Monday, July 9, 2012

Netflix'd :: Clearing Out the Instant Que :: Crusading Reporters, Serial Killing, and the Fine Art of Mubers :: Phillip Borsos' The Mean Season (1985)

Of all the film's dedicated to my chosen profession of working at a daily newspaper, my favorite and, I think, the best is Richard Brooks' Deadline - USA, where crusading editor Humphrey Bogart, despite the paper's imminent demise, puts the screws to the local gangster, bound and determined to bring him down for murder before the last edition goes to press. And amongst a plethora of great scenes is the one where the dedicated staff hold a wake for their soon to be dearly departed paper, culminating in Jim Backus relating a conversation about how the brass-nutted publisher asked for the difference between a journalist and a reporter before he would hire him. A journalist, he says, makes himself the hero of the story, while a reporter serves only as a witness; a lesson Kurt Russell's character should have taken to heart in another tale of murder and newsprint with The Mean Season.

Based on In the Heat of the Summer, a crackerjack novel by John Katzenbach, the film set the template for many a serial-murder flick to come. Here, Russell plays a Miami-based reporter who inadvertently becomes the mouthpiece for a serial killer looking for bigger headlines. And as the stakes get higher, along with the body count, Russell soon comes to a realization that he is no longer reporting the news but is the news. And he kind of likes it. Thus, drawing too much media attention to himself, the Numbers Killer (played by a completely whackadoodle Richard Jordan) is quite upset by this, and, in true narcissistic fashion, decides to punish our hero by kidnapping his girlfriend, played by Mariel Hemingway, as his next victim, which leads to the main reason for this post.

For, as the local papers do a patented sit-n-spin on the movie screen, up pops one of the greatest gaffes in the history of newspaper cinema:

Now, now. Cut him some slack, that headline was written
under duress.
In other words, FIRE THE COPY EDITOR!

Sadly, due to budget cuts, in a lot of papers, a copy editor is luxury no longer afforded. And when I finally noticed the typo on this latest viewing (-- for the record, that should be kidnapping with two p's), I laughed pretty hard but was also extremely sympathetic for many reasons. Mainly, because I'm terrible speller and my typing skills aren't all that hot. Also, in my sixteen years working in the composing department, meaning, basically, I make sure everything prints right side up, I've seen golfers shit 3 under par to take second place (-- which makes one wonder what they had to shit out to win), grandfather cocks for sale, teams promising to lay their opponents as hard as they can slip by and see print, and one inexplicable headline with the word "muber" in it, which proved so inexplicable that any error caught since is now affectionately dubbed just that: a muber.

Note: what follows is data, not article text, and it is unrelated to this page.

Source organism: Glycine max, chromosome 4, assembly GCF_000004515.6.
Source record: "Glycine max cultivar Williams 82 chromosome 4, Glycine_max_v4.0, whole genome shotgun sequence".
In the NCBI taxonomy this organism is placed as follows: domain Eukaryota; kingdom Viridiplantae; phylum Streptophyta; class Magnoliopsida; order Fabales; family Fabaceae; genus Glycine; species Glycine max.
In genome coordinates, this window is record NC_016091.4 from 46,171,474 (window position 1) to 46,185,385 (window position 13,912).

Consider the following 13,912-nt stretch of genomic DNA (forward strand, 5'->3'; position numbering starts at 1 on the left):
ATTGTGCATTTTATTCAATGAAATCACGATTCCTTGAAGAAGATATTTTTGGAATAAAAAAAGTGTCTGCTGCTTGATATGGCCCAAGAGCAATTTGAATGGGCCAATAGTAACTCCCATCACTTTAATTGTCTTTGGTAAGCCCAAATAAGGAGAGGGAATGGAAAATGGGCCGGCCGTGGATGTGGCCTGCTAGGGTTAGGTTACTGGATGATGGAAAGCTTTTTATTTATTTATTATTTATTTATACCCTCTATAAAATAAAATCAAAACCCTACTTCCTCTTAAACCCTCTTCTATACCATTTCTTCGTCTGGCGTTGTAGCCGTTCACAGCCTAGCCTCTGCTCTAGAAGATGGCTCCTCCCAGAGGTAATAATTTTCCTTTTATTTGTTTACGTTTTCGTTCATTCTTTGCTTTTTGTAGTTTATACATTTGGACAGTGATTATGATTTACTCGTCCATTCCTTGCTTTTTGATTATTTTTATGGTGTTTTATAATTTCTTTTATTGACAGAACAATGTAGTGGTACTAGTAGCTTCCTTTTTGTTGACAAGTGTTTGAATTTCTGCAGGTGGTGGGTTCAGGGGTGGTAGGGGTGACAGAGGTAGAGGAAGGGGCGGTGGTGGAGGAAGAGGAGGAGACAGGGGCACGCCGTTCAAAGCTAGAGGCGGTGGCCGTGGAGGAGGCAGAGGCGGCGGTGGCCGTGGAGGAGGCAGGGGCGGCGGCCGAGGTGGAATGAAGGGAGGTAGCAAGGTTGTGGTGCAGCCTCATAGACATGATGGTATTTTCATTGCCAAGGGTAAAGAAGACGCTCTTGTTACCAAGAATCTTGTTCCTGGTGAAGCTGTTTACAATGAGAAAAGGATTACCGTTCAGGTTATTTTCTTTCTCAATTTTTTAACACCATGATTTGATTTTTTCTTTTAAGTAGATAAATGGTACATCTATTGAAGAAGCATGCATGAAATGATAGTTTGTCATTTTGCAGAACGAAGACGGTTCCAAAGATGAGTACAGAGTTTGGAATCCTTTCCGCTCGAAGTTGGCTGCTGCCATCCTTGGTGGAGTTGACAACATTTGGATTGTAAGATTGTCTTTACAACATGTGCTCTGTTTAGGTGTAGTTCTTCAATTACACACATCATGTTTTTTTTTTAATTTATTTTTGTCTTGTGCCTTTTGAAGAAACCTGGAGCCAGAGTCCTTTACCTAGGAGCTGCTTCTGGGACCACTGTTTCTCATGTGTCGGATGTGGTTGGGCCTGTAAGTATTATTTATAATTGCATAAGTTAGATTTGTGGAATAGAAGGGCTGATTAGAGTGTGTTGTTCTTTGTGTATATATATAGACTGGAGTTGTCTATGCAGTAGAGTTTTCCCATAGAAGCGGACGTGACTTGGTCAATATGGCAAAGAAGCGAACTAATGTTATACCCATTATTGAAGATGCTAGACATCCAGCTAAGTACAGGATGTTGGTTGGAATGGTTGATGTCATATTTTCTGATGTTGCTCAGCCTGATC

Now, this gaffe in no way, shape or form, ruins the movie watching experience of The Mean Season. Far from it. Russell is great, as always, equaled by Jordan, and buoyed by a strong supporting cast, including a young Andy Garcia and a vintage Richard Bradford as the detectives charged with mucking through the grisly crime scenes to try and catch this psycho, with their only real lead being Russell's link with the killer, meaning all they can do is wait for more bodies and hope the killer eventually slips up and reveals himself. As I said before, a lot of this is tired, worn thin, and needling toward cliche these days, but it all had to start somewhere, right?

The Mean Season (1985) David Foster Productions :: Orion Pictures / P: David Foster, Lawrence Turman / AP: Steve Perry / D: Phillip Borsos / W: Leon Piedmont, John Katzenbach (novel) / C: Frank Tidy / E: Duwayne Dunham / M: Lalo Schifrin / S: Kurt Russell, Mariel Hemingway, Richard Jordan, Richard Masur, Joe Pantoliano, Andy Garcia, Richard Bradford

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